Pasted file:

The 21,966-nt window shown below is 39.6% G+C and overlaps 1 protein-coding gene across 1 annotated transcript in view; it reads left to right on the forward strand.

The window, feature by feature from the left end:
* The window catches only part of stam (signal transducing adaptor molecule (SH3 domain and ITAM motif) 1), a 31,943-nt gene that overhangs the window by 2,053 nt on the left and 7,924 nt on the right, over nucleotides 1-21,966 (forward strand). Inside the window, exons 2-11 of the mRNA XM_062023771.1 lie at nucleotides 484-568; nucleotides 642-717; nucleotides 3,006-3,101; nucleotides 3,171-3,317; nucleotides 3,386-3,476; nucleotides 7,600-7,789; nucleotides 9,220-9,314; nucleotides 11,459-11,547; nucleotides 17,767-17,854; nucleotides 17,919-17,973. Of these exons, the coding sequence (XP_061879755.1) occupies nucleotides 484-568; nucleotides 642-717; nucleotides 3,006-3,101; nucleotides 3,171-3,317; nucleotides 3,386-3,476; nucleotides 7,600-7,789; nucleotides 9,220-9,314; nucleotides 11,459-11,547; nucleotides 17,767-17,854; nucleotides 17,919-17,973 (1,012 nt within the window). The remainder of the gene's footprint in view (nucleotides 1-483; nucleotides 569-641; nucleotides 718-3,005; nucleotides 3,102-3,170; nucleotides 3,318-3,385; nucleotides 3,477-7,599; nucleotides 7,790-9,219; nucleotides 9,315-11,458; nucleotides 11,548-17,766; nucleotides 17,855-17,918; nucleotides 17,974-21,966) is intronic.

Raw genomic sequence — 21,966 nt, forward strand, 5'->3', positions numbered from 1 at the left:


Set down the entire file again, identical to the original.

The 21,966-nt window shown below is 39.6% G+C and overlaps 1 protein-coding gene across 1 annotated transcript in view; it reads left to right on the forward strand.

The window, feature by feature from the left end:
* The window catches only part of stam (signal transducing adaptor molecule (SH3 domain and ITAM motif) 1), a 31,943-nt gene that overhangs the window by 2,053 nt on the left and 7,924 nt on the right, over nucleotides 1-21,966 (forward strand). Inside the window, exons 2-11 of the mRNA XM_062023771.1 lie at nucleotides 484-568; nucleotides 642-717; nucleotides 3,006-3,101; nucleotides 3,171-3,317; nucleotides 3,386-3,476; nucleotides 7,600-7,789; nucleotides 9,220-9,314; nucleotides 11,459-11,547; nucleotides 17,767-17,854; nucleotides 17,919-17,973. Of these exons, the coding sequence (XP_061879755.1) occupies nucleotides 484-568; nucleotides 642-717; nucleotides 3,006-3,101; nucleotides 3,171-3,317; nucleotides 3,386-3,476; nucleotides 7,600-7,789; nucleotides 9,220-9,314; nucleotides 11,459-11,547; nucleotides 17,767-17,854; nucleotides 17,919-17,973 (1,012 nt within the window). The remainder of the gene's footprint in view (nucleotides 1-483; nucleotides 569-641; nucleotides 718-3,005; nucleotides 3,102-3,170; nucleotides 3,318-3,385; nucleotides 3,477-7,599; nucleotides 7,790-9,219; nucleotides 9,315-11,458; nucleotides 11,548-17,766; nucleotides 17,855-17,918; nucleotides 17,974-21,966) is intronic.

Raw genomic sequence — 21,966 nt, forward strand, 5'->3', positions numbered from 1 at the left: